Experts have said that the latest 'energy- shots' that seem to have caught everyone's fancy may be nothing but slightly caffeinated, sour-tasting water.
They said that the four-dollar a bottle drinks create nothing but a placebo effect.
The drink makers are not required to list how much caffeine they contain, nor does the law require them to be FDA approved.
"They don't have to prove safety or efficacy, so you have no idea if what it says on the labels is true. You have no idea what you're actually drinking or how much caffeine you're ingesting. It's a crap shoot," the New York Post quoted NYU nutritionist Marion Nestle as saying.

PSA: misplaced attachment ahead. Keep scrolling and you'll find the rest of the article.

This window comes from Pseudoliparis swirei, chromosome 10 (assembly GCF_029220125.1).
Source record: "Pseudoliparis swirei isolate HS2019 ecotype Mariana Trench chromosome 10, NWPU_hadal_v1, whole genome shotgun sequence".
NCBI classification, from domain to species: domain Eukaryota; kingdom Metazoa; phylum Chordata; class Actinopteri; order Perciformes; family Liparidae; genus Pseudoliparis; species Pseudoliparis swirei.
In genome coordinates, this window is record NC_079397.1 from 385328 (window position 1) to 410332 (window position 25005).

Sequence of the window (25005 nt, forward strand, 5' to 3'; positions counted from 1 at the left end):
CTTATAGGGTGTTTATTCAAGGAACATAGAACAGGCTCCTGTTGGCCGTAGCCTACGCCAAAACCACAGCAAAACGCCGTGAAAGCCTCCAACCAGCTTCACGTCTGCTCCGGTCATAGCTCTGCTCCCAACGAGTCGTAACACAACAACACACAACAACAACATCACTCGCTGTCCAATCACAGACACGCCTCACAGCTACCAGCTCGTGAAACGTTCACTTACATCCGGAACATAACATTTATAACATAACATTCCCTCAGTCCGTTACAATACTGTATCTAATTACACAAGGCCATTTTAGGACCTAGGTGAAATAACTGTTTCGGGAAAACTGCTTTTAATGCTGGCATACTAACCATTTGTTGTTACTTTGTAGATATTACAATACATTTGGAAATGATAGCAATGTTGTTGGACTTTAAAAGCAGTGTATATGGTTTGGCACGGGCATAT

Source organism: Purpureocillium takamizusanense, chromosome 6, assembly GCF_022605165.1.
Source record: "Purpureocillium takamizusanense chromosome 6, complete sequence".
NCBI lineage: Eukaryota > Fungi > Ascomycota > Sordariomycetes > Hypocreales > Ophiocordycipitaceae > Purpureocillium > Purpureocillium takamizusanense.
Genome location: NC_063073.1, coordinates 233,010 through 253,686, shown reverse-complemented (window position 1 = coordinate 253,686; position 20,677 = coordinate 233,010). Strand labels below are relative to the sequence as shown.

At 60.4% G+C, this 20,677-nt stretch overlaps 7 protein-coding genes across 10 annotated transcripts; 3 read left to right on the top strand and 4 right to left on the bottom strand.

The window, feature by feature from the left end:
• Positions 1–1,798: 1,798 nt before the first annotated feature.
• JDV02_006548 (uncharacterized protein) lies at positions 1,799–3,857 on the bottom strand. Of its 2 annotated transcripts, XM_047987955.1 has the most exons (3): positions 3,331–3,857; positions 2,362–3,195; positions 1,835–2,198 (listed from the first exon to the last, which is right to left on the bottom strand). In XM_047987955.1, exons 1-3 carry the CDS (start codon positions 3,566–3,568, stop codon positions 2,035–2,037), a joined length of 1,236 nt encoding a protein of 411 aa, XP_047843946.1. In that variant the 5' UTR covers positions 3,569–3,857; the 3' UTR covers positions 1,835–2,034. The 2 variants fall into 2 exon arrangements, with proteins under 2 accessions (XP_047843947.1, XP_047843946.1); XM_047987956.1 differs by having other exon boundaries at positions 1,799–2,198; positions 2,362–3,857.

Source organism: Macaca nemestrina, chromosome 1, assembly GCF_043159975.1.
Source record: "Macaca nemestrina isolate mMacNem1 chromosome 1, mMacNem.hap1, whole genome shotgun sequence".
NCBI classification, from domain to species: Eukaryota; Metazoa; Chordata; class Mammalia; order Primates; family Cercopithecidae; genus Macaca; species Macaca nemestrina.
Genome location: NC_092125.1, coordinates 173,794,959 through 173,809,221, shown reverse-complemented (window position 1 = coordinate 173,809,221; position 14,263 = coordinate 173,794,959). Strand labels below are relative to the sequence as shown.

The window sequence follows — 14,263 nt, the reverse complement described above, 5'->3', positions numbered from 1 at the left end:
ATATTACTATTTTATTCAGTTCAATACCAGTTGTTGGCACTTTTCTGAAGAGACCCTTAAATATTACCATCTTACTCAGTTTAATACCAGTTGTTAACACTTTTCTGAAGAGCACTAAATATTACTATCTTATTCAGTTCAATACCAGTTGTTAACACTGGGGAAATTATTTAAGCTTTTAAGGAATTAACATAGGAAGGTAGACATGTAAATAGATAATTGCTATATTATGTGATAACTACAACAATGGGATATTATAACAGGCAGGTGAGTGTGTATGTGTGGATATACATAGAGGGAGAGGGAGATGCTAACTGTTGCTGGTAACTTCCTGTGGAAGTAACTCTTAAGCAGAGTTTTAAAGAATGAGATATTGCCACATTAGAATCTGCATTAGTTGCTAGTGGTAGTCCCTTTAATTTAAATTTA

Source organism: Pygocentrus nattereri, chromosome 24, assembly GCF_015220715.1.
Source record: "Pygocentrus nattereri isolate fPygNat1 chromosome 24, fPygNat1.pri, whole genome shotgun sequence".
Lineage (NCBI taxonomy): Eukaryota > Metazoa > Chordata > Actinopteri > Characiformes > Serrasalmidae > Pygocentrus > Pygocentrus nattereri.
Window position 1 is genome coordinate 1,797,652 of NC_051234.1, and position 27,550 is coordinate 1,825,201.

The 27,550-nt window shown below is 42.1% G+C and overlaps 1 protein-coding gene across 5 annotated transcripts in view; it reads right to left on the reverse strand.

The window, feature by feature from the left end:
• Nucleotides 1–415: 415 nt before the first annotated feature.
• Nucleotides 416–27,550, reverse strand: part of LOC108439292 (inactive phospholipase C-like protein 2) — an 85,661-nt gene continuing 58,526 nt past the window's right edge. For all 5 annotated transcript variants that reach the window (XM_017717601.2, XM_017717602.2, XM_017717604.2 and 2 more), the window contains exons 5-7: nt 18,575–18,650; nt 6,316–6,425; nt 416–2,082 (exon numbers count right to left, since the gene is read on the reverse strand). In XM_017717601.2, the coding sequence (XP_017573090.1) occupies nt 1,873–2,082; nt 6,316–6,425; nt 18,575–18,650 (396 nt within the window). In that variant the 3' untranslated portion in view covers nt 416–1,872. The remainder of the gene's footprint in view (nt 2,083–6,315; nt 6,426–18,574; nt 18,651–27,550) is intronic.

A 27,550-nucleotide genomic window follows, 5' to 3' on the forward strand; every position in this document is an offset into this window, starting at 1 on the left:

A Stacker2 6-Hour Power spokeswoman responded, "Listing the caffeine is not necessary. The energy you receive is not just from caffeine, it comes from the proprietary blend as a whole."
Some consumers said that they haven't felt any difference whatsoever from the drinks.
"It doesn't do anything for me. A cup of coffee works better," said Mirian Aguilar, 24, a saleswoman who admitted trying 5-hour Energy when she's dragging.
The drink labels purport to provide 2,000 percent of the daily dose of vitamin B6 and up to 8,666 percent of vitamin B12 -- claims that nutritionists dismissed as bogus at best and harmful at worst.
Too much B6 can lead to nerve damage in the arms and legs, said nutritionist Marissa Lippert.